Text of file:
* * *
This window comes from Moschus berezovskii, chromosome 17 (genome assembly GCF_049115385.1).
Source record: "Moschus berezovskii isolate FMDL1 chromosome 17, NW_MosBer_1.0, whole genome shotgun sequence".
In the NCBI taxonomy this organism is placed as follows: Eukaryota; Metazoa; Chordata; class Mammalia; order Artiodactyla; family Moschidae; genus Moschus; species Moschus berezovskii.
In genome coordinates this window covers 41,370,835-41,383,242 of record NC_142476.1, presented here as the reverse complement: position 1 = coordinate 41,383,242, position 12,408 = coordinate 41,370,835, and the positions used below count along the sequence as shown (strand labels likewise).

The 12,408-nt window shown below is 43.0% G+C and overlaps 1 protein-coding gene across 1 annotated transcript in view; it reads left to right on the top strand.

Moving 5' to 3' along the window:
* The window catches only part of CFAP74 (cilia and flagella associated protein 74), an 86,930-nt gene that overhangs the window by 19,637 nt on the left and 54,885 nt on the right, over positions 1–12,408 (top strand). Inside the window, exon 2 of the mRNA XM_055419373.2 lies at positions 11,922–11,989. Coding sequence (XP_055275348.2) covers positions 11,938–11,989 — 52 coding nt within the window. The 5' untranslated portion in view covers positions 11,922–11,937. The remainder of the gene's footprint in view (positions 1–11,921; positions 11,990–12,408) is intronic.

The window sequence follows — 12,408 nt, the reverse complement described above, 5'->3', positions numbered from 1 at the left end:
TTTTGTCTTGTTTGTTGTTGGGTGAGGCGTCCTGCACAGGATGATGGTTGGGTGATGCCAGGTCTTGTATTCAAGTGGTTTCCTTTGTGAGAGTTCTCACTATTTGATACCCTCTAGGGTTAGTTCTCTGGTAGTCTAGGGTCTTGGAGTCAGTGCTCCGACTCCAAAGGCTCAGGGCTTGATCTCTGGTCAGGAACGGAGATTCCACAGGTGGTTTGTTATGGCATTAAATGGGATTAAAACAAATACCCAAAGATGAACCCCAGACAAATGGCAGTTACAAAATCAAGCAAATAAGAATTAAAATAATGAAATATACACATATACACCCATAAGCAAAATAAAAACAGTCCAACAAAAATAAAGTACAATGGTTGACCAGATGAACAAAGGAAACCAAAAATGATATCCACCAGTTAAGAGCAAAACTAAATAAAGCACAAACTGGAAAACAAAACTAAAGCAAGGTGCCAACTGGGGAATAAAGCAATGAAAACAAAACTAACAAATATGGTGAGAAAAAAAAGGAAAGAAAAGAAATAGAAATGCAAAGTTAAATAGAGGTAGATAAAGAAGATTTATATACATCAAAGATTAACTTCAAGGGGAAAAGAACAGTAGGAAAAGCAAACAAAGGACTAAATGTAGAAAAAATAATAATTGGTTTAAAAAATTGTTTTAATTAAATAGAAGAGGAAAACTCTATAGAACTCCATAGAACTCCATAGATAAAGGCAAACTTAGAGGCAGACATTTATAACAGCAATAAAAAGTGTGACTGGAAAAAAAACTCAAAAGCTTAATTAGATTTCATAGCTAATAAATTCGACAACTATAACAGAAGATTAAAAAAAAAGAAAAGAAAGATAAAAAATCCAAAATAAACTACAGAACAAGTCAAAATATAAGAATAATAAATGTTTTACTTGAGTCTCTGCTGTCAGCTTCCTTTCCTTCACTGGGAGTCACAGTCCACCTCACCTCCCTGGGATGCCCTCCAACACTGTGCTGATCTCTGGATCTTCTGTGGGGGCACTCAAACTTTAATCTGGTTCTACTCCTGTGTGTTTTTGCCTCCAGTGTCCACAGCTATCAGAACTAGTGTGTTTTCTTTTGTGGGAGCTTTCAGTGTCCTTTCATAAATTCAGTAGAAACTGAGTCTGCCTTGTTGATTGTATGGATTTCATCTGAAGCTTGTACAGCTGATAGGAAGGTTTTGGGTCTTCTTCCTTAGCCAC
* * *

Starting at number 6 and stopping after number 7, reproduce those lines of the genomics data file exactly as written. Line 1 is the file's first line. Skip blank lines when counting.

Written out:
Moving 5' to 3' along the window:
* The window catches only part of CFAP74 (cilia and flagella associated protein 74), an 86,930-nt gene that overhangs the window by 19,637 nt on the left and 54,885 nt on the right, over positions 1–12,408 (top strand). Inside the window, exon 2 of the mRNA XM_055419373.2 lies at positions 11,922–11,989. Coding sequence (XP_055275348.2) covers positions 11,938–11,989 — 52 coding nt within the window. The 5' untranslated portion in view covers positions 11,922–11,937. The remainder of the gene's footprint in view (positions 1–11,921; positions 11,990–12,408) is intronic.